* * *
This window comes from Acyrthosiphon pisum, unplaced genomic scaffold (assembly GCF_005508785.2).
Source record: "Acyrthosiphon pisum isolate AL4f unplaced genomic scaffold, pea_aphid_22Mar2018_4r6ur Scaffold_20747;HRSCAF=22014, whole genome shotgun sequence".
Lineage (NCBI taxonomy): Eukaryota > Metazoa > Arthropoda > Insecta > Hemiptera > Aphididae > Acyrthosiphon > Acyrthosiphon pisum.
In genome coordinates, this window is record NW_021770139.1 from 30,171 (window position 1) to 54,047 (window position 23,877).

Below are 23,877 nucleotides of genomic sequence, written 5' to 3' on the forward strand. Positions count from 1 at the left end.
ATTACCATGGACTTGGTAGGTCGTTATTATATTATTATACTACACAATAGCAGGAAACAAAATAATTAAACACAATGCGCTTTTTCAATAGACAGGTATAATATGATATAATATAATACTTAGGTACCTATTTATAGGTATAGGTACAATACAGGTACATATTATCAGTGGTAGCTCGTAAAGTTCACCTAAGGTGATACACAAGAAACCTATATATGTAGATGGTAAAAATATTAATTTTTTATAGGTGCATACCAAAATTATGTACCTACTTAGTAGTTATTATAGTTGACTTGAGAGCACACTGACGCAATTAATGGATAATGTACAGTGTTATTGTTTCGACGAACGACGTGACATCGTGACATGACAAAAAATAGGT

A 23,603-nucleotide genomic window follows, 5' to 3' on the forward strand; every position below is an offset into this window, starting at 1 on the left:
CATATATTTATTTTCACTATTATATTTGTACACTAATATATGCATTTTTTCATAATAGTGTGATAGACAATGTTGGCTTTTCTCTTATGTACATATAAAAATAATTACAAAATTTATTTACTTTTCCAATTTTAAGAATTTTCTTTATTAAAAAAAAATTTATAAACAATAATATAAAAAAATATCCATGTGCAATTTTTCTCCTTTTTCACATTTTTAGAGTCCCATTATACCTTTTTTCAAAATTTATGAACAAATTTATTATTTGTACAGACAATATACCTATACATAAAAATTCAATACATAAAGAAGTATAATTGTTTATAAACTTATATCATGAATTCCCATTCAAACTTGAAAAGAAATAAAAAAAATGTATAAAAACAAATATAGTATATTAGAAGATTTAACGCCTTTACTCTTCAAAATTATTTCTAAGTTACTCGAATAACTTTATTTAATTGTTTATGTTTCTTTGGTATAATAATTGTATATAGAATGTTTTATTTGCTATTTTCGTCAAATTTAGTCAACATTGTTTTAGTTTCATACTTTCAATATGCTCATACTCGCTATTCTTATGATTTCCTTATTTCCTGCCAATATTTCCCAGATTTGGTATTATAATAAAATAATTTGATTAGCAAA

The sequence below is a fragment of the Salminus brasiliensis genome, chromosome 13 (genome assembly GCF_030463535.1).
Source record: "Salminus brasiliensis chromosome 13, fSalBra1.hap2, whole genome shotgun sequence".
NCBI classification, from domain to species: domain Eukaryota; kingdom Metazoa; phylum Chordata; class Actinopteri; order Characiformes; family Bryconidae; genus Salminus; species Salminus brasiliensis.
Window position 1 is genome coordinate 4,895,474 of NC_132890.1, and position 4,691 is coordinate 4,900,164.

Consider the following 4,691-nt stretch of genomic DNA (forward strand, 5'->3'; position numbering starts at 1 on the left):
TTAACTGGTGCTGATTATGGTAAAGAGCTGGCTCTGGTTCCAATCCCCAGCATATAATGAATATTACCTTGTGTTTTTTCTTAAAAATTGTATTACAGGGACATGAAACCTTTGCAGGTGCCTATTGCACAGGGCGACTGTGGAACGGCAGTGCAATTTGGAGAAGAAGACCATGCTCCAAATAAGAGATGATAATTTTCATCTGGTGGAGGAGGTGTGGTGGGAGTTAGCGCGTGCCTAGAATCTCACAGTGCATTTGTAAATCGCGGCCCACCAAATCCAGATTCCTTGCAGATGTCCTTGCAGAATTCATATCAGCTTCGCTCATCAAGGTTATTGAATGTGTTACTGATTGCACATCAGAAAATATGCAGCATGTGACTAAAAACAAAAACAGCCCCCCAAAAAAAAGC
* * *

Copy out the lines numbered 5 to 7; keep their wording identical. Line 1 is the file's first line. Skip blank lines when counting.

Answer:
Below are 23,877 nucleotides of genomic sequence, written 5' to 3' on the forward strand. Positions count from 1 at the left end.
ATTACCATGGACTTGGTAGGTCGTTATTATATTATTATACTACACAATAGCAGGAAACAAAATAATTAAACACAATGCGCTTTTTCAATAGACAGGTATAATATGATATAATATAATACTTAGGTACCTATTTATAGGTATAGGTACAATACAGGTACATATTATCAGTGGTAGCTCGTAAAGTTCACCTAAGGTGATACACAAGAAACCTATATATGTAGATGGTAAAAATATTAATTTTTTATAGGTGCATACCAAAATTATGTACCTACTTAGTAGTTATTATAGTTGACTTGAGAGCACACTGACGCAATTAATGGATAATGTACAGTGTTATTGTTTCGACGAACGACGTGACATCGTGACATGACAAAAAATAGGT

A 23,603-nucleotide genomic window follows, 5' to 3' on the forward strand; every position below is an offset into this window, starting at 1 on the left: